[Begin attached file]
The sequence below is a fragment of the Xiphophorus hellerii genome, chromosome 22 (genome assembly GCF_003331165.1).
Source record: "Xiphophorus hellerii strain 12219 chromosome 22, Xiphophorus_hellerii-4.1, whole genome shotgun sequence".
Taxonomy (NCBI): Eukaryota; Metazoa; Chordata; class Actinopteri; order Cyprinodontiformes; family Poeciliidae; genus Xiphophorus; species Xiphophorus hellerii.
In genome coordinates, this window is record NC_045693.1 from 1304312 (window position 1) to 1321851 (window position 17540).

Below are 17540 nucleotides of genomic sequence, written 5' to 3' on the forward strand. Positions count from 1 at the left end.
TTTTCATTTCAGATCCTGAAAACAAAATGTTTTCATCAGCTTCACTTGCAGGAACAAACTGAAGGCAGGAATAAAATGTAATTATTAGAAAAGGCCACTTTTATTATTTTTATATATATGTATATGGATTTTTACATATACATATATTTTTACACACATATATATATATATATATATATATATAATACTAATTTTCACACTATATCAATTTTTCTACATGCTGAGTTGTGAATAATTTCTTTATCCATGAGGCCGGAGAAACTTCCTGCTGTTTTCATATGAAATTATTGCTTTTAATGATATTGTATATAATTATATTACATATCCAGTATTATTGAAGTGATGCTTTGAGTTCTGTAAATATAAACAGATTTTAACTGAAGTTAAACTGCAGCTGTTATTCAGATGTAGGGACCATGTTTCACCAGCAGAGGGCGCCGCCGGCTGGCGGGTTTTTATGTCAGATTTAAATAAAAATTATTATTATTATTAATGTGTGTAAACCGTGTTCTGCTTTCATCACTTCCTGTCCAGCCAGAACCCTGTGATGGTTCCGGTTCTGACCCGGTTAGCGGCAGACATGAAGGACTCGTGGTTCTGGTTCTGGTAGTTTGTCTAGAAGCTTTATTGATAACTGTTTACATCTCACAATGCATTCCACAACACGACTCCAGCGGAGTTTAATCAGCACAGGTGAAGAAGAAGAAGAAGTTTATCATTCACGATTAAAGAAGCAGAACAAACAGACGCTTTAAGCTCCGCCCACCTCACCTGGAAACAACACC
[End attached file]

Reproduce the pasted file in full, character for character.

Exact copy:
The sequence below is a fragment of the Xiphophorus hellerii genome, chromosome 22 (genome assembly GCF_003331165.1).
Source record: "Xiphophorus hellerii strain 12219 chromosome 22, Xiphophorus_hellerii-4.1, whole genome shotgun sequence".
Taxonomy (NCBI): Eukaryota; Metazoa; Chordata; class Actinopteri; order Cyprinodontiformes; family Poeciliidae; genus Xiphophorus; species Xiphophorus hellerii.
In genome coordinates, this window is record NC_045693.1 from 1304312 (window position 1) to 1321851 (window position 17540).

Below are 17540 nucleotides of genomic sequence, written 5' to 3' on the forward strand. Positions count from 1 at the left end.
TTTTCATTTCAGATCCTGAAAACAAAATGTTTTCATCAGCTTCACTTGCAGGAACAAACTGAAGGCAGGAATAAAATGTAATTATTAGAAAAGGCCACTTTTATTATTTTTATATATATGTATATGGATTTTTACATATACATATATTTTTACACACATATATATATATATATATATATATATAATACTAATTTTCACACTATATCAATTTTTCTACATGCTGAGTTGTGAATAATTTCTTTATCCATGAGGCCGGAGAAACTTCCTGCTGTTTTCATATGAAATTATTGCTTTTAATGATATTGTATATAATTATATTACATATCCAGTATTATTGAAGTGATGCTTTGAGTTCTGTAAATATAAACAGATTTTAACTGAAGTTAAACTGCAGCTGTTATTCAGATGTAGGGACCATGTTTCACCAGCAGAGGGCGCCGCCGGCTGGCGGGTTTTTATGTCAGATTTAAATAAAAATTATTATTATTATTAATGTGTGTAAACCGTGTTCTGCTTTCATCACTTCCTGTCCAGCCAGAACCCTGTGATGGTTCCGGTTCTGACCCGGTTAGCGGCAGACATGAAGGACTCGTGGTTCTGGTTCTGGTAGTTTGTCTAGAAGCTTTATTGATAACTGTTTACATCTCACAATGCATTCCACAACACGACTCCAGCGGAGTTTAATCAGCACAGGTGAAGAAGAAGAAGAAGTTTATCATTCACGATTAAAGAAGCAGAACAAACAGACGCTTTAAGCTCCGCCCACCTCACCTGGAAACAACACC